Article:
Album review
Foundation Of Dub
King Tubby & The Aggrovators
Trojan Records
2 CD

Tracking list

"Disc 1"

  1. Dub Assasinator
  2. Foundation Of Dub
  3. Reality Of Dub
  4. Look What Dub Has Done
  5. Rough Rebel Dub
  6. The Greatest Dub Version
  7. True Believer In Dub
  8. Race Track Dub
  9. Iron Pipe Dub
  10. Joker From Dub City
  11. Steel Bottom Dub
  12. Fire Proof Dub
  13. Hold The Dub Ya
  14. Money Lover Dub
"Disc 2"

  1. Knock Out Punch
  2. Dub Overture
  3. Joyful Locks Dub
  4. Fire Fe Babylon Dub
  5. South Man Skanking Dub
  6. Hotter Fire Dub
  7. Liberation Dub
  8. Earthquake & Fire Dub
  9. Typhoon & Tidal Wave Dub
  10. Rebellion Dub
  11. Rebel Gunman Dub
  12. Lime Tree Lane Dub
  13. Back To School Dub
  14. Good & Even Dub
Rating : from 5 (excellent) to 1 (poor)

Vocals : - Backing : 4 Production : 4 Sound quality : 4 Sleeve : 4/5

Around 1969 Kingston-based producers started to issue singles with instrumental "versions" on the flipside of vocal releases, which were actually the basic riddim tracks. To these "versions" one could add further instrumentation or deejay accompaniment. Within a year the inclusion of instrumental versions on the flipside was common practice among the majority of Jamaica's producers. In 1971 the first real Dub recordings began to appear, with The Hippy Boys' "Voo Doo" - the version to Little Roy's "Hard Fighter", which was mixed by Lynford Anderson a.k.a. Andy Capp - now widely acknowledged to be the first recording in the genre. But it was pioneering sound engineer and sound system operator Osbourne Ruddock who did more than any other to popularize and develop the sound. He explored the possibilities of sound from his small studio, located at the back of his home, at 18 Drumilly Avenue, Kingston 11.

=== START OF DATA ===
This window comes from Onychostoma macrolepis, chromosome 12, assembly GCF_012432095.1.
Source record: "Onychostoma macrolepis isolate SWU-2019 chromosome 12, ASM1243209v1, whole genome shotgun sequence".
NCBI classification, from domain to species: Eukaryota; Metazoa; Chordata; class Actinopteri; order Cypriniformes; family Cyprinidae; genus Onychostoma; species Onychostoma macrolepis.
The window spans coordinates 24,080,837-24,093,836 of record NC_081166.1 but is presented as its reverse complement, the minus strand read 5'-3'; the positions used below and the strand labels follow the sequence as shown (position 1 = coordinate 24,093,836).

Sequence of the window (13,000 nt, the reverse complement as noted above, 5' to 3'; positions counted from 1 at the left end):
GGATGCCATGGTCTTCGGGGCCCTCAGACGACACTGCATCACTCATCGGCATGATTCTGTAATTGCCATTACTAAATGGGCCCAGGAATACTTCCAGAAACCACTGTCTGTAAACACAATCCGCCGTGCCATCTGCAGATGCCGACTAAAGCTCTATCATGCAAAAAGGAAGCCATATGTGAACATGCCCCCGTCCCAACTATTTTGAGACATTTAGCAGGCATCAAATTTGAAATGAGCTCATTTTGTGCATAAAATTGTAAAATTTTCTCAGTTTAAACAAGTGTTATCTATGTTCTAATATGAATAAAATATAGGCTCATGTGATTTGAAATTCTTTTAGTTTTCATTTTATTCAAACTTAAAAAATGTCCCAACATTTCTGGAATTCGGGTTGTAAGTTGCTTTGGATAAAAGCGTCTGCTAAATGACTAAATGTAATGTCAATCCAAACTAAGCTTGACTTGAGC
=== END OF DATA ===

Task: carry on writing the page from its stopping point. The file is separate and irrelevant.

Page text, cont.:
The mid to late seventies were the golden years for dub music. It was the time when the style peaked in both terms of popularity and creativity, with the fierce competition among Jamaica's producers pushing its boundaries to new limits. And of these producers, none proved more succesfull or prolific than Bunny 'Striker' Lee. Christened Edward O'Sullivan Lee, Bunny was born in Kingston on August 23rd, 1940. He started out as a record promoter and by the mid-sixties he found himself working days as a filling clerk, while nights were spent plugging disc for Duke Reid, Prince Buster, Coxsonne Dodd and Leslie Kong. By the close of 1967, Bunny launched his own Lee label, on which he issued a series of popular singles by artists such as Glen Adams, Roy Shirley, Ken Parker and The Uniques. In 1969 his production of Max Romeo's 'Wet Dream' became a UK top ten hit. After visiting a dance, featuring Ruddy Redwood's Supreme Ruler of Sound set, who pioneered the use of dub techniques, he began releasing singles with 'version' on its flip. By the mid seventies Bunny was head and shoulder above his nearest rival in term of sales, with a roster of artists that included such luminaries as Johnny Clarke, Delroy Wilson, John Holt, Linval Thompson, Horace Andy, Jackie Edwards, Cornell Campbell and Owen Gray.
His collaboration with King Tubby led to the release of some fine dub albums, with regular players including Chinna Smith, Carly barrett, Santa Davies, Sly & Robbie, George Fulwood, Ansel collins, Bobby Kalphat, Tommmy McCook, Bobby Ellis, Jackie Mittoo and Touter Harvey.
The twenty eight tracks on this double cd set date from the period 1975-1977 and feature the aforementioned musicians. Most of the dubs found here are instrumental versions of the more familiar mid-seventies riddims. On disc one you will find riddims such as 'Darker Shade Of Black', 'Rough Rebel', 'I Am The Greatest', 'Baby Why', 'I Need A Roof', 'True Believer In Love' and 'Mean Girl'. The second disc includes renderings of 'If You Love Me', 'Long Long Dreadlocks', 'Ten To One', 'Love Uprising', 'A Serious Thing' and 'Man To Man'. The riddims were recorded at Channel One studio and mixed at King Tubby's studio.
For a superb showcase of mid-seventies dub, do check out this double cd !

Teacher & Mr. T.